Georg Lukacs, the philosopher and literary critic, and Thomas Mann, the creative artist, were two towering figures in twentieth-century European intellectual life. Although they enjoyed a fruitful literary relationship, the two men never established an intimate friendship. In fact, Lukacs once said that the only “dark spot” and “unsolved mystery” in his life was Mann’s life-long unresponsiveness to him as a person.
Based primarily on Lukacs’s and Mann’s early work, plus correspondence, unpublished archival materials, and interviews with Lukacs, Katja Mann, Ernst Bloch, Arnold Hauser, and others, Part I of this study traces the development of the “spiritual-intellectual symbiosis” between Lukacs and Mann that lasted at least until the First World War.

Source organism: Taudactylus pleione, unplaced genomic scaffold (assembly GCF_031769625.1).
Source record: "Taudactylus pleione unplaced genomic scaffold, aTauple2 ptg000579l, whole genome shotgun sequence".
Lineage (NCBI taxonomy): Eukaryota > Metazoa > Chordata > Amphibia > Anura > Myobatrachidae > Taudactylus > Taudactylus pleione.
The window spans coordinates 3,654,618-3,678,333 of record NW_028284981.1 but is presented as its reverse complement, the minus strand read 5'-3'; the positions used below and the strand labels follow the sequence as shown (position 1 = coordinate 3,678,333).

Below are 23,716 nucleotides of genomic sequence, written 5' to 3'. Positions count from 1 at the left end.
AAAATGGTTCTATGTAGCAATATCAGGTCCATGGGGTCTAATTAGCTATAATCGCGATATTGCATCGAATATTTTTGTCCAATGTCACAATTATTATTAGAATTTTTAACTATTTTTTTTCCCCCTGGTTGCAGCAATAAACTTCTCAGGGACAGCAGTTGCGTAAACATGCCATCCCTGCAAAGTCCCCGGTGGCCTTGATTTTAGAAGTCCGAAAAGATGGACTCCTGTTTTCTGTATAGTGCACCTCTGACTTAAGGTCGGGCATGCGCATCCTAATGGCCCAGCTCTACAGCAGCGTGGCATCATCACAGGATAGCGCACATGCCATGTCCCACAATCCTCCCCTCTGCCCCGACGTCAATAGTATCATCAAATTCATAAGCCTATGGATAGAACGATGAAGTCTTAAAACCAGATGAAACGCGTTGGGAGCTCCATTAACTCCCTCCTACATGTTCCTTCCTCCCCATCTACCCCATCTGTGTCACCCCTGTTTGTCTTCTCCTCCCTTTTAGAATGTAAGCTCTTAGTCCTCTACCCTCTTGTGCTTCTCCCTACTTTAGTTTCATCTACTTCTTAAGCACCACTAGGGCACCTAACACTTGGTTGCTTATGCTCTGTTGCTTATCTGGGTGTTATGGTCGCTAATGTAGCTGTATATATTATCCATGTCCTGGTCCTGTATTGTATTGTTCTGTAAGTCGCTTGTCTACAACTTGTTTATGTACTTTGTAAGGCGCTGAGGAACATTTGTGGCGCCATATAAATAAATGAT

Part 2 turns to the question of the inspirational sources for Mann’s fictional character, Leo Naphta, in his novel The Magic Mountain. Exploring the claim that Lukacs himself was the model for this protagonist, Judith Marcus looks at the “Jewish intellectual” as an ideal type throughout Mann’s oeuvre. She concludes that Naphta’s totalitarian personality was inspired by the radicalism, rigidity, dogmatism, and asceticism of the young, then non-Marxist Lukacs, and that it was in part these very traits in Lukacs that stymied the growth of personal intimacy between the two men.